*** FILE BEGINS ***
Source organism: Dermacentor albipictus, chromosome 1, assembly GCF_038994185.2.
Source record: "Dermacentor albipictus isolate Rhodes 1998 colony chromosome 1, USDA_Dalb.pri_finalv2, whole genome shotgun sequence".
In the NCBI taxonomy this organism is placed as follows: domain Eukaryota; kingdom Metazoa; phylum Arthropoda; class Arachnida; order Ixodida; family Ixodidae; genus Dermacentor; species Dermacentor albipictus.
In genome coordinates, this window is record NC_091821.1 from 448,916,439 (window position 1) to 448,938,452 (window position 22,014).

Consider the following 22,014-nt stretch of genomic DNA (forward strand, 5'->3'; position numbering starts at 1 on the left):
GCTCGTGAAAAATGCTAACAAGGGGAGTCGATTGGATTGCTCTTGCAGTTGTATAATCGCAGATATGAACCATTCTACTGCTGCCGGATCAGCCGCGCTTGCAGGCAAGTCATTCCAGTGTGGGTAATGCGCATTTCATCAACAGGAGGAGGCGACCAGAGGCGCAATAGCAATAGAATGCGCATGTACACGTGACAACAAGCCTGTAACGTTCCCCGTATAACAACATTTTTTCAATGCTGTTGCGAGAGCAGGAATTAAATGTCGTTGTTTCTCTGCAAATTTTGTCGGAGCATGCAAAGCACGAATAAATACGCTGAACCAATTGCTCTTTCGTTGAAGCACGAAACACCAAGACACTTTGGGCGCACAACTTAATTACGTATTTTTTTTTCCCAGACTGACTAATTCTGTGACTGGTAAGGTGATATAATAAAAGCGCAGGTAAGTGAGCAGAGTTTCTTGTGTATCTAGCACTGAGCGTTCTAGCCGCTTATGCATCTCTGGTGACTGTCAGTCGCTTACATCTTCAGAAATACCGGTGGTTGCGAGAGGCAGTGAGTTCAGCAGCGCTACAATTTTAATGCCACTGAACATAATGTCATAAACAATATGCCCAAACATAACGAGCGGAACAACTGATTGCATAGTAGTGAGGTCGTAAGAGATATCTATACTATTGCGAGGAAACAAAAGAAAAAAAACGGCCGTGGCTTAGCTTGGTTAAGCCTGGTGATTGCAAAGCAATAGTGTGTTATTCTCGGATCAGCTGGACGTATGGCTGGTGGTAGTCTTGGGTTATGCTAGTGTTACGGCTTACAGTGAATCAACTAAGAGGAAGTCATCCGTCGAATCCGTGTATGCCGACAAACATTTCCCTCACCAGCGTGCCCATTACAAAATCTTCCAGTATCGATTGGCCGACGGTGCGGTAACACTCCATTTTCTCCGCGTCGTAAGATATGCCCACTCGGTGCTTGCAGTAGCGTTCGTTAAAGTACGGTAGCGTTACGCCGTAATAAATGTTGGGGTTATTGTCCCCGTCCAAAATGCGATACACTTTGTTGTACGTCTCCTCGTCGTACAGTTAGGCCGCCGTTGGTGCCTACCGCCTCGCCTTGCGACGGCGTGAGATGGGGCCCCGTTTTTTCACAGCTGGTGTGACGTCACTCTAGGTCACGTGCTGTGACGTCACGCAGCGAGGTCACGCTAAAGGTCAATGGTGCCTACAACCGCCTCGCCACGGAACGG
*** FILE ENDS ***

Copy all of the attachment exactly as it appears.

Source organism: Dermacentor albipictus, chromosome 1, assembly GCF_038994185.2.
Source record: "Dermacentor albipictus isolate Rhodes 1998 colony chromosome 1, USDA_Dalb.pri_finalv2, whole genome shotgun sequence".
In the NCBI taxonomy this organism is placed as follows: domain Eukaryota; kingdom Metazoa; phylum Arthropoda; class Arachnida; order Ixodida; family Ixodidae; genus Dermacentor; species Dermacentor albipictus.
In genome coordinates, this window is record NC_091821.1 from 448,916,439 (window position 1) to 448,938,452 (window position 22,014).

Consider the following 22,014-nt stretch of genomic DNA (forward strand, 5'->3'; position numbering starts at 1 on the left):
GCTCGTGAAAAATGCTAACAAGGGGAGTCGATTGGATTGCTCTTGCAGTTGTATAATCGCAGATATGAACCATTCTACTGCTGCCGGATCAGCCGCGCTTGCAGGCAAGTCATTCCAGTGTGGGTAATGCGCATTTCATCAACAGGAGGAGGCGACCAGAGGCGCAATAGCAATAGAATGCGCATGTACACGTGACAACAAGCCTGTAACGTTCCCCGTATAACAACATTTTTTCAATGCTGTTGCGAGAGCAGGAATTAAATGTCGTTGTTTCTCTGCAAATTTTGTCGGAGCATGCAAAGCACGAATAAATACGCTGAACCAATTGCTCTTTCGTTGAAGCACGAAACACCAAGACACTTTGGGCGCACAACTTAATTACGTATTTTTTTTTCCCAGACTGACTAATTCTGTGACTGGTAAGGTGATATAATAAAAGCGCAGGTAAGTGAGCAGAGTTTCTTGTGTATCTAGCACTGAGCGTTCTAGCCGCTTATGCATCTCTGGTGACTGTCAGTCGCTTACATCTTCAGAAATACCGGTGGTTGCGAGAGGCAGTGAGTTCAGCAGCGCTACAATTTTAATGCCACTGAACATAATGTCATAAACAATATGCCCAAACATAACGAGCGGAACAACTGATTGCATAGTAGTGAGGTCGTAAGAGATATCTATACTATTGCGAGGAAACAAAAGAAAAAAAACGGCCGTGGCTTAGCTTGGTTAAGCCTGGTGATTGCAAAGCAATAGTGTGTTATTCTCGGATCAGCTGGACGTATGGCTGGTGGTAGTCTTGGGTTATGCTAGTGTTACGGCTTACAGTGAATCAACTAAGAGGAAGTCATCCGTCGAATCCGTGTATGCCGACAAACATTTCCCTCACCAGCGTGCCCATTACAAAATCTTCCAGTATCGATTGGCCGACGGTGCGGTAACACTCCATTTTCTCCGCGTCGTAAGATATGCCCACTCGGTGCTTGCAGTAGCGTTCGTTAAAGTACGGTAGCGTTACGCCGTAATAAATGTTGGGGTTATTGTCCCCGTCCAAAATGCGATACACTTTGTTGTACGTCTCCTCGTCGTACAGTTAGGCCGCCGTTGGTGCCTACCGCCTCGCCTTGCGACGGCGTGAGATGGGGCCCCGTTTTTTCACAGCTGGTGTGACGTCACTCTAGGTCACGTGCTGTGACGTCACGCAGCGAGGTCACGCTAAAGGTCAATGGTGCCTACAACCGCCTCGCCACGGAACGG